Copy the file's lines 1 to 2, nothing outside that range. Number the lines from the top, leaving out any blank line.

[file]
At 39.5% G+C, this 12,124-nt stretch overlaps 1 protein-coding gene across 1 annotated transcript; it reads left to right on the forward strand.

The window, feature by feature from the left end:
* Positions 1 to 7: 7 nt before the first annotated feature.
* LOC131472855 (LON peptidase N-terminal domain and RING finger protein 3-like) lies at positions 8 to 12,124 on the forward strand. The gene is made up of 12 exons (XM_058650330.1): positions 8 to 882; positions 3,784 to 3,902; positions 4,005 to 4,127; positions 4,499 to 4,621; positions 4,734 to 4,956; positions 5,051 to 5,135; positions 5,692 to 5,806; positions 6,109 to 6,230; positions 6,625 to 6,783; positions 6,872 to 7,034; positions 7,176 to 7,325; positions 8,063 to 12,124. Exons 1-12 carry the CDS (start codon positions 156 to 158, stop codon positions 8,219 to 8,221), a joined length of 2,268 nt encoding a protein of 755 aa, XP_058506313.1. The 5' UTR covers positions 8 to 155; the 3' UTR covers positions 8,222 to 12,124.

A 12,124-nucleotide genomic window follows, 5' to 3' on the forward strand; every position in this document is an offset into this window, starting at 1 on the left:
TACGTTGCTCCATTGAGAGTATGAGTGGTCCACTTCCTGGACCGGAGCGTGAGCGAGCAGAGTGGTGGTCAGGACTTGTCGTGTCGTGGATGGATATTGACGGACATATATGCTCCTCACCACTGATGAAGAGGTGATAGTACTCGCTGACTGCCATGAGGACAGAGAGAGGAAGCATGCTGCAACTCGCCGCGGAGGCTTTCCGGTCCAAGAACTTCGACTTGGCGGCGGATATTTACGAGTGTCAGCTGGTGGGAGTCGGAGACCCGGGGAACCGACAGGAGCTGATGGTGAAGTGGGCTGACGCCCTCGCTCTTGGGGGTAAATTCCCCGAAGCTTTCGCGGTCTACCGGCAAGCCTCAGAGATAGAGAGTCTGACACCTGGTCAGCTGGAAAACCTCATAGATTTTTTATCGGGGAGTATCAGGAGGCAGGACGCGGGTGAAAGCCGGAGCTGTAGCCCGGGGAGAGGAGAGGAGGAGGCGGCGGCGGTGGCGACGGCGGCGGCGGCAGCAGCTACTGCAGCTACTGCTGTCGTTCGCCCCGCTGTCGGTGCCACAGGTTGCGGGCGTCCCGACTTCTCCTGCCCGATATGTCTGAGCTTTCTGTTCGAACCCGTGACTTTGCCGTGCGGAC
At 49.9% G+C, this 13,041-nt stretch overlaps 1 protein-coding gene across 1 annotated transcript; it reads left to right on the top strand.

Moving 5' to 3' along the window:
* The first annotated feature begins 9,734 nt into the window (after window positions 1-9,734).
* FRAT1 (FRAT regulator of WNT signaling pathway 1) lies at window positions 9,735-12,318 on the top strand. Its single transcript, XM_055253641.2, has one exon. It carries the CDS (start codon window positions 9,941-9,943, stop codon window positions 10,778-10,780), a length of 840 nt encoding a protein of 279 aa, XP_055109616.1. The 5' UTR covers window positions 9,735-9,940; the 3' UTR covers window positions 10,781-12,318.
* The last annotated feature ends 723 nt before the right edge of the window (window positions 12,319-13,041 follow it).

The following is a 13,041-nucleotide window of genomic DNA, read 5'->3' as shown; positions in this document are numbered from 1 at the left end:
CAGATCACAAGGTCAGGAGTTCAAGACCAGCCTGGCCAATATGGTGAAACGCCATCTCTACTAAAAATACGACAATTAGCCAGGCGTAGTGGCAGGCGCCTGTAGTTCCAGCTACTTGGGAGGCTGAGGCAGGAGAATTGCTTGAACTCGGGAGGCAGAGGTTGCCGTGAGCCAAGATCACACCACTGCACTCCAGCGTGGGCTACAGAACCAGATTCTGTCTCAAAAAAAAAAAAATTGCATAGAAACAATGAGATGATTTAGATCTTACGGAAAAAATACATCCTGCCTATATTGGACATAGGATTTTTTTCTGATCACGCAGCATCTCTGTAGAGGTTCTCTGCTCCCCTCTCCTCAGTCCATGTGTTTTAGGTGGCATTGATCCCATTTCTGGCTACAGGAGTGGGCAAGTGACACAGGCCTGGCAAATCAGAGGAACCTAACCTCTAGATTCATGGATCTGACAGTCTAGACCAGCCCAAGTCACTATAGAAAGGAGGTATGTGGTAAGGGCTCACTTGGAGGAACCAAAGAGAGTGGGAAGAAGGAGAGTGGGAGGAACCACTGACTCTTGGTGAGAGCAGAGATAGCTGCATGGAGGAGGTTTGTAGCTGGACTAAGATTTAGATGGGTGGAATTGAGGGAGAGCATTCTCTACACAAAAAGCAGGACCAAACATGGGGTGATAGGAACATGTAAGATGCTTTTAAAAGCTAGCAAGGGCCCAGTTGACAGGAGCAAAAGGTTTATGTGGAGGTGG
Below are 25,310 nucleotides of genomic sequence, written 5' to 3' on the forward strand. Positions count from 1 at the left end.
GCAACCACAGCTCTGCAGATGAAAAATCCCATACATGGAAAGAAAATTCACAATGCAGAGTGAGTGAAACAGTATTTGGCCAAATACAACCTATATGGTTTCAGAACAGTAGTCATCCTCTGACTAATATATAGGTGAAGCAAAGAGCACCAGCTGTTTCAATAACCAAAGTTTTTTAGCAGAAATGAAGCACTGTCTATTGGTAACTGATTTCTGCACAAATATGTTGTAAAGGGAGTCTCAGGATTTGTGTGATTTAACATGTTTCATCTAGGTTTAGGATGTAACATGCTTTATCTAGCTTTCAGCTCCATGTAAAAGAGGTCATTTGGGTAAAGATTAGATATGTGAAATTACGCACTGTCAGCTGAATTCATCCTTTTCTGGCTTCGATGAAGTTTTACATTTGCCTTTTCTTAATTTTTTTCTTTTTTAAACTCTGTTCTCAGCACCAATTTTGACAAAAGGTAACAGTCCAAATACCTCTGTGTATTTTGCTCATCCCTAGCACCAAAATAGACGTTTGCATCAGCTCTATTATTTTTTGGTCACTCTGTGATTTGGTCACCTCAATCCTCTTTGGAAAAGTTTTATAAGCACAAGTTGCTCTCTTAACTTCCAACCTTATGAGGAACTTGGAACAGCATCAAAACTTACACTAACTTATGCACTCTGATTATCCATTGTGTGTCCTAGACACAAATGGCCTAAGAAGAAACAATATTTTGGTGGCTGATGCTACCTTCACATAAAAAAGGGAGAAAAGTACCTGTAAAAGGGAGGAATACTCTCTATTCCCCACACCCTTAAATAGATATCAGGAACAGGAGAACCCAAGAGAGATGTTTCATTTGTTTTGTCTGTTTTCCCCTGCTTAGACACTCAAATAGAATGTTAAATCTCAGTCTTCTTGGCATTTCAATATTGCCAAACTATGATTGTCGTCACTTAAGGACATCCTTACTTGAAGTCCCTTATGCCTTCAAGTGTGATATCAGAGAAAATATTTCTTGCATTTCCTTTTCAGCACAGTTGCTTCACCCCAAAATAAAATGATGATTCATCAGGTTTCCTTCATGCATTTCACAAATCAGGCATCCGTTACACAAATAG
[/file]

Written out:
At 39.5% G+C, this 12,124-nt stretch overlaps 1 protein-coding gene across 1 annotated transcript; it reads left to right on the forward strand.

The window, feature by feature from the left end: